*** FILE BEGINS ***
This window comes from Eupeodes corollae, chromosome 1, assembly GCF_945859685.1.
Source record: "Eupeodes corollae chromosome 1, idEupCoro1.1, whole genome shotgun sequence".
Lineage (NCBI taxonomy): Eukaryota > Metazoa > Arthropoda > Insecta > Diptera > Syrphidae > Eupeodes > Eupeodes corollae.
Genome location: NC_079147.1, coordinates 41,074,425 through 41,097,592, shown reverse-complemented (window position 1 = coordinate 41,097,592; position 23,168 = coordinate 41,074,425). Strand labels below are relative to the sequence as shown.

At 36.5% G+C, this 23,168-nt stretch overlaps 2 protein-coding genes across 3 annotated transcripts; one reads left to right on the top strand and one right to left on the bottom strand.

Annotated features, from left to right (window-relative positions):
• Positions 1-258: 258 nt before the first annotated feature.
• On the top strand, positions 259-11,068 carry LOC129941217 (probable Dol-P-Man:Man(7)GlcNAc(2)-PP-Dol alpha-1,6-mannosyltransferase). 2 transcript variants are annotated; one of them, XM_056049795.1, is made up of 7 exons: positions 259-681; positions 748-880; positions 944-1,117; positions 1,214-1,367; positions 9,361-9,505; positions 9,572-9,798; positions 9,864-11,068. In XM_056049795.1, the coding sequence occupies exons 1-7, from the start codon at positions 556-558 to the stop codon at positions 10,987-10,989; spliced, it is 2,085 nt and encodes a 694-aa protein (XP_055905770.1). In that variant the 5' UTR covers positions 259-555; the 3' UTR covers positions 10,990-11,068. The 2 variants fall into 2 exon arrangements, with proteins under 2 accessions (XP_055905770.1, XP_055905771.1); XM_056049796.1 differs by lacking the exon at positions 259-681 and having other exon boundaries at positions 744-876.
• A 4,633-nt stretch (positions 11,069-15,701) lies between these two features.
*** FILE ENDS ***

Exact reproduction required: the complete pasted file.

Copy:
This window comes from Eupeodes corollae, chromosome 1, assembly GCF_945859685.1.
Source record: "Eupeodes corollae chromosome 1, idEupCoro1.1, whole genome shotgun sequence".
Lineage (NCBI taxonomy): Eukaryota > Metazoa > Arthropoda > Insecta > Diptera > Syrphidae > Eupeodes > Eupeodes corollae.
Genome location: NC_079147.1, coordinates 41,074,425 through 41,097,592, shown reverse-complemented (window position 1 = coordinate 41,097,592; position 23,168 = coordinate 41,074,425). Strand labels below are relative to the sequence as shown.

At 36.5% G+C, this 23,168-nt stretch overlaps 2 protein-coding genes across 3 annotated transcripts; one reads left to right on the top strand and one right to left on the bottom strand.

Annotated features, from left to right (window-relative positions):
• Positions 1-258: 258 nt before the first annotated feature.
• On the top strand, positions 259-11,068 carry LOC129941217 (probable Dol-P-Man:Man(7)GlcNAc(2)-PP-Dol alpha-1,6-mannosyltransferase). 2 transcript variants are annotated; one of them, XM_056049795.1, is made up of 7 exons: positions 259-681; positions 748-880; positions 944-1,117; positions 1,214-1,367; positions 9,361-9,505; positions 9,572-9,798; positions 9,864-11,068. In XM_056049795.1, the coding sequence occupies exons 1-7, from the start codon at positions 556-558 to the stop codon at positions 10,987-10,989; spliced, it is 2,085 nt and encodes a 694-aa protein (XP_055905770.1). In that variant the 5' UTR covers positions 259-555; the 3' UTR covers positions 10,990-11,068. The 2 variants fall into 2 exon arrangements, with proteins under 2 accessions (XP_055905770.1, XP_055905771.1); XM_056049796.1 differs by lacking the exon at positions 259-681 and having other exon boundaries at positions 744-876.
• A 4,633-nt stretch (positions 11,069-15,701) lies between these two features.